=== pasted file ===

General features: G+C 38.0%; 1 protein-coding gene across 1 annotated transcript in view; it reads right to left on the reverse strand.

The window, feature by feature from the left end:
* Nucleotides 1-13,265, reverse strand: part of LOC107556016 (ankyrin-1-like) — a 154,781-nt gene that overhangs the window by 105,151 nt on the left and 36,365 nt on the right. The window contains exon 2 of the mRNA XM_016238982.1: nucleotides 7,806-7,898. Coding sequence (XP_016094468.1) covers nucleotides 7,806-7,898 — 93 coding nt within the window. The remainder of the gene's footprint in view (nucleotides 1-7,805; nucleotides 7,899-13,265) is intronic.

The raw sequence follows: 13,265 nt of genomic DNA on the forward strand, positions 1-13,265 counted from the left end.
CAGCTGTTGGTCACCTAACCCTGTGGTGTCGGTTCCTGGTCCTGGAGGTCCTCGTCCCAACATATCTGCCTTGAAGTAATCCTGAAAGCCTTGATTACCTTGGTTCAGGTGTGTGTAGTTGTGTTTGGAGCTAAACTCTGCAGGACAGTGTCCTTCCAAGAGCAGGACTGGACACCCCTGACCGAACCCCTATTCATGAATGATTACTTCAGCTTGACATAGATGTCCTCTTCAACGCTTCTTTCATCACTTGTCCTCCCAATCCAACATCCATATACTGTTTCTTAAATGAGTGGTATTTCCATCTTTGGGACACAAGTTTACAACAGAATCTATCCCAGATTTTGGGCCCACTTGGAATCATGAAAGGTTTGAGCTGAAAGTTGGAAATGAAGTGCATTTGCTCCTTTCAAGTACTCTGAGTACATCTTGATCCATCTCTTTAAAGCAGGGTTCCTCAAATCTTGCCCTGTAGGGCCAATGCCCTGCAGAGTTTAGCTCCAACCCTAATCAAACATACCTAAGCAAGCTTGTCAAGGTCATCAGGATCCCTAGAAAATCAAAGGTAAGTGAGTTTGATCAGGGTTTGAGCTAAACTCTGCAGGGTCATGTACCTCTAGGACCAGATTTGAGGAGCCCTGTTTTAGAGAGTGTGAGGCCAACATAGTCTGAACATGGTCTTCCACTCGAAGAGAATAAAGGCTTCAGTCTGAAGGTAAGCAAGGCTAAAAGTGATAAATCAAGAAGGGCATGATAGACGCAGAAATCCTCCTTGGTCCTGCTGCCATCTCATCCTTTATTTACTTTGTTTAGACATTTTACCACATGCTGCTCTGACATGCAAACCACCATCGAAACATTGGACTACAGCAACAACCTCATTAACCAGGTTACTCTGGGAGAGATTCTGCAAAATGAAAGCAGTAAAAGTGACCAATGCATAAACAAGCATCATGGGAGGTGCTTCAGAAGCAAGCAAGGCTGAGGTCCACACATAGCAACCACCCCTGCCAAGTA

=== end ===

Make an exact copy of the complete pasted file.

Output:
General features: G+C 38.0%; 1 protein-coding gene across 1 annotated transcript in view; it reads right to left on the reverse strand.

The window, feature by feature from the left end:
* Nucleotides 1-13,265, reverse strand: part of LOC107556016 (ankyrin-1-like) — a 154,781-nt gene that overhangs the window by 105,151 nt on the left and 36,365 nt on the right. The window contains exon 2 of the mRNA XM_016238982.1: nucleotides 7,806-7,898. Coding sequence (XP_016094468.1) covers nucleotides 7,806-7,898 — 93 coding nt within the window. The remainder of the gene's footprint in view (nucleotides 1-7,805; nucleotides 7,899-13,265) is intronic.

The raw sequence follows: 13,265 nt of genomic DNA on the forward strand, positions 1-13,265 counted from the left end.
CAGCTGTTGGTCACCTAACCCTGTGGTGTCGGTTCCTGGTCCTGGAGGTCCTCGTCCCAACATATCTGCCTTGAAGTAATCCTGAAAGCCTTGATTACCTTGGTTCAGGTGTGTGTAGTTGTGTTTGGAGCTAAACTCTGCAGGACAGTGTCCTTCCAAGAGCAGGACTGGACACCCCTGACCGAACCCCTATTCATGAATGATTACTTCAGCTTGACATAGATGTCCTCTTCAACGCTTCTTTCATCACTTGTCCTCCCAATCCAACATCCATATACTGTTTCTTAAATGAGTGGTATTTCCATCTTTGGGACACAAGTTTACAACAGAATCTATCCCAGATTTTGGGCCCACTTGGAATCATGAAAGGTTTGAGCTGAAAGTTGGAAATGAAGTGCATTTGCTCCTTTCAAGTACTCTGAGTACATCTTGATCCATCTCTTTAAAGCAGGGTTCCTCAAATCTTGCCCTGTAGGGCCAATGCCCTGCAGAGTTTAGCTCCAACCCTAATCAAACATACCTAAGCAAGCTTGTCAAGGTCATCAGGATCCCTAGAAAATCAAAGGTAAGTGAGTTTGATCAGGGTTTGAGCTAAACTCTGCAGGGTCATGTACCTCTAGGACCAGATTTGAGGAGCCCTGTTTTAGAGAGTGTGAGGCCAACATAGTCTGAACATGGTCTTCCACTCGAAGAGAATAAAGGCTTCAGTCTGAAGGTAAGCAAGGCTAAAAGTGATAAATCAAGAAGGGCATGATAGACGCAGAAATCCTCCTTGGTCCTGCTGCCATCTCATCCTTTATTTACTTTGTTTAGACATTTTACCACATGCTGCTCTGACATGCAAACCACCATCGAAACATTGGACTACAGCAACAACCTCATTAACCAGGTTACTCTGGGAGAGATTCTGCAAAATGAAAGCAGTAAAAGTGACCAATGCATAAACAAGCATCATGGGAGGTGCTTCAGAAGCAAGCAAGGCTGAGGTCCACACATAGCAACCACCCCTGCCAAGTA